Thanks to a $2,500 grant from the Connecticut Center for the Book at Connecticut Humanities, the Old Lyme Phoebe Griffin Noyes Library and its community partners will offer a Community Reads program to build community and literacy.
Partnering with the town of Old Lyme, Friends of the Library, Old Lyme Historical Society, Federation of Beaches and the Lyme-Old Lyme School District, the library will base its Community Reads program on Barbara Kingsolver’s book, “The Bean Trees.” The book explores themes of ethnicity, adoption, immigration, Native American heritage and the environment. Programs are intended to reach people of all ages.
This was one of 10 grants totaling $23,500 which the Connecticut Center for the Book awarded to libraries, nonprofits, community colleges and community groups from around Connecticut under its Community Reads initiative. The goal of the Community Reads program is to encourage residents from all walks of life to read and discuss books and the subjects they explore.
The library and its partners will host three facilitated book discussions accompanied by presentations on major themes in different locations in town. A legal expert will discuss immigration, a social worker will talk on adoption and a presentation with an environmental expert on nature, botany and the greening of America will be presented. The three programs will focus on the novel’s most prominent themes while drawing on the protagonist’s growing awareness of how all people are interrelated.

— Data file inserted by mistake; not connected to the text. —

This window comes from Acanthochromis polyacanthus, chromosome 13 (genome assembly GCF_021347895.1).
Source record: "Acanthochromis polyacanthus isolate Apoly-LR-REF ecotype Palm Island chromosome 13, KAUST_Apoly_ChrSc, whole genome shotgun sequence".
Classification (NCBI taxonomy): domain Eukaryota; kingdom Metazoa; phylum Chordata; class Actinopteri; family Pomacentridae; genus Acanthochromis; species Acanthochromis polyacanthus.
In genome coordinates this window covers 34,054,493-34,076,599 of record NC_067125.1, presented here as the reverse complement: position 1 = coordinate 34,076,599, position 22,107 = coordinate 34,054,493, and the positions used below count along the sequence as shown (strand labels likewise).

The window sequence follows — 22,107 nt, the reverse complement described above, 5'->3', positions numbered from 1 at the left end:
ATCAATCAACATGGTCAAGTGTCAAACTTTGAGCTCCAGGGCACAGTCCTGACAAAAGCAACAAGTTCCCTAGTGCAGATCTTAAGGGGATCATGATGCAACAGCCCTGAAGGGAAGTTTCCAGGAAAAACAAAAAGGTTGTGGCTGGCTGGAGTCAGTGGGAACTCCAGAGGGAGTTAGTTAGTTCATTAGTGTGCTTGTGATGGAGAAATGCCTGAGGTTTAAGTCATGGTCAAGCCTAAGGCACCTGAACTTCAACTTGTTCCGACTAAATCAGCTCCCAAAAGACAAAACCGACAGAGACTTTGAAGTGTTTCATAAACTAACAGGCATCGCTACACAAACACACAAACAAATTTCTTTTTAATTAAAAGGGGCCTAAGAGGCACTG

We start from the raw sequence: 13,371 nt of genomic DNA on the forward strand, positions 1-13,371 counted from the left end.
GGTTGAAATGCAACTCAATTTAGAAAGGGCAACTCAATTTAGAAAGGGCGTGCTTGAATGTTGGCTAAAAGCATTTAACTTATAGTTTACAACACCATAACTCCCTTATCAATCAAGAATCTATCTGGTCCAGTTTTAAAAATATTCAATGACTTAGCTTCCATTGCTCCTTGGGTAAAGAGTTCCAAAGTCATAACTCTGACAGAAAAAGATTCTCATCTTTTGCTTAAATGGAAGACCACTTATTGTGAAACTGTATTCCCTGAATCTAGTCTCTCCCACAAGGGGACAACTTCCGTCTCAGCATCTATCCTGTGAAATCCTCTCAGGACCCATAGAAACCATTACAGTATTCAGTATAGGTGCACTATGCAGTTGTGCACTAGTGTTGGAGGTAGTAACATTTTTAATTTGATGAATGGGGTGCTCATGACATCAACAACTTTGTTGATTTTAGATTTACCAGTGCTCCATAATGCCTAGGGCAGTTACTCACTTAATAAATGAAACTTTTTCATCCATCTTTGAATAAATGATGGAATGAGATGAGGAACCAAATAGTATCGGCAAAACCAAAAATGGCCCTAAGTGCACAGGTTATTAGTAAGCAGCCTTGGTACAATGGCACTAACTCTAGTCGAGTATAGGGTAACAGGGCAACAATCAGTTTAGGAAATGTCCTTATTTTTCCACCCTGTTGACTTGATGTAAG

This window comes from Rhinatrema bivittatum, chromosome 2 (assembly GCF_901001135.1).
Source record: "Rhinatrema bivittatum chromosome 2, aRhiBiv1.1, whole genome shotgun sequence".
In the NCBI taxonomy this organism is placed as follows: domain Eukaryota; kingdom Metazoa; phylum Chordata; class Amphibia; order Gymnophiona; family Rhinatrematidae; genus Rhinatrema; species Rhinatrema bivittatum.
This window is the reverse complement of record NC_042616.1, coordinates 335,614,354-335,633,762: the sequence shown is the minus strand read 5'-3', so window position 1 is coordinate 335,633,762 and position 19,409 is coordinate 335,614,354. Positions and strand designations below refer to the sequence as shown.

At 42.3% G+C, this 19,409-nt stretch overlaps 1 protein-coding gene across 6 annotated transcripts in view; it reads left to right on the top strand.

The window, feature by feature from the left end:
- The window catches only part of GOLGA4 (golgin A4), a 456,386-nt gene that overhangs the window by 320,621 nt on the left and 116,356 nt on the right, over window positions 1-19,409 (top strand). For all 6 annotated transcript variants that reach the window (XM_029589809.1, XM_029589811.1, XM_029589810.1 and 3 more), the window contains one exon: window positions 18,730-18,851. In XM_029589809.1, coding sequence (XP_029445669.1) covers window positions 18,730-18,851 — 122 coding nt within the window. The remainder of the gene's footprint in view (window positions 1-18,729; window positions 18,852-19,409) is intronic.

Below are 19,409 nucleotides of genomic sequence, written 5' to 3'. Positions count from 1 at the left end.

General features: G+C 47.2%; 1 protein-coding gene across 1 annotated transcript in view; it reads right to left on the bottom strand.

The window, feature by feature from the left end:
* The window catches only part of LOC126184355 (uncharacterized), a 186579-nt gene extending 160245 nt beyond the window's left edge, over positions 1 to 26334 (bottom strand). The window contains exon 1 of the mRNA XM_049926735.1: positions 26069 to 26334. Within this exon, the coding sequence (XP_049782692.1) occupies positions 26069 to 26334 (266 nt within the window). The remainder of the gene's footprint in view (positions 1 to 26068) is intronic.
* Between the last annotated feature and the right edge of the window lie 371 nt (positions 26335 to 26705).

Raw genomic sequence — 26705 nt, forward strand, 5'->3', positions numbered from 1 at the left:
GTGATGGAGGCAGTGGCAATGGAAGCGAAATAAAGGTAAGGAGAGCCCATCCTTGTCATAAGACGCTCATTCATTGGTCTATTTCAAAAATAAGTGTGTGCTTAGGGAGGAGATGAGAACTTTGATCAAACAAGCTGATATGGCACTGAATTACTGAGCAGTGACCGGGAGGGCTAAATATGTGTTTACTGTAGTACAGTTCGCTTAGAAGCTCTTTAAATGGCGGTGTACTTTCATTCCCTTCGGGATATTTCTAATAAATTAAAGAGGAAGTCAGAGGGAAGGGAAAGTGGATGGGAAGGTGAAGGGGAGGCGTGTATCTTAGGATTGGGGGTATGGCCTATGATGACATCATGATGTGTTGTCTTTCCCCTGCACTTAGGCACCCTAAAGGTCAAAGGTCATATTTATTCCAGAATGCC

Connecticut Humanities launched Community Reads as the first initiative since becoming the new home of the Connecticut Center for the Book. The Library of Congress appointed Connecticut Humanities to manage the initiative after the Hartford Public Library relinquished administration of the center after 10 years of oversight.
Connecticut Center for the Book is a program of Connecticut Humanities that promotes reading, writing and Connecticut’s literary heritage. Our work fosters community dialog around civic issues and connects Connecticut citizens with resources on reading, writing and literature within the state and beyond. The Connecticut Center for the Book is an affiliate of the Library of Congress. For more information, please visit cthumanities.org.
The programs are free and open to the public. The Library is located at 2 Library Lane, off Lyme Street, Old Lyme. Winter hours are Monday and Wednesday, 10am to 7pm; Tuesday and Thursday, 10am to 6pm; Friday, 10am to 5pm and Saturday, 10am to 4pm.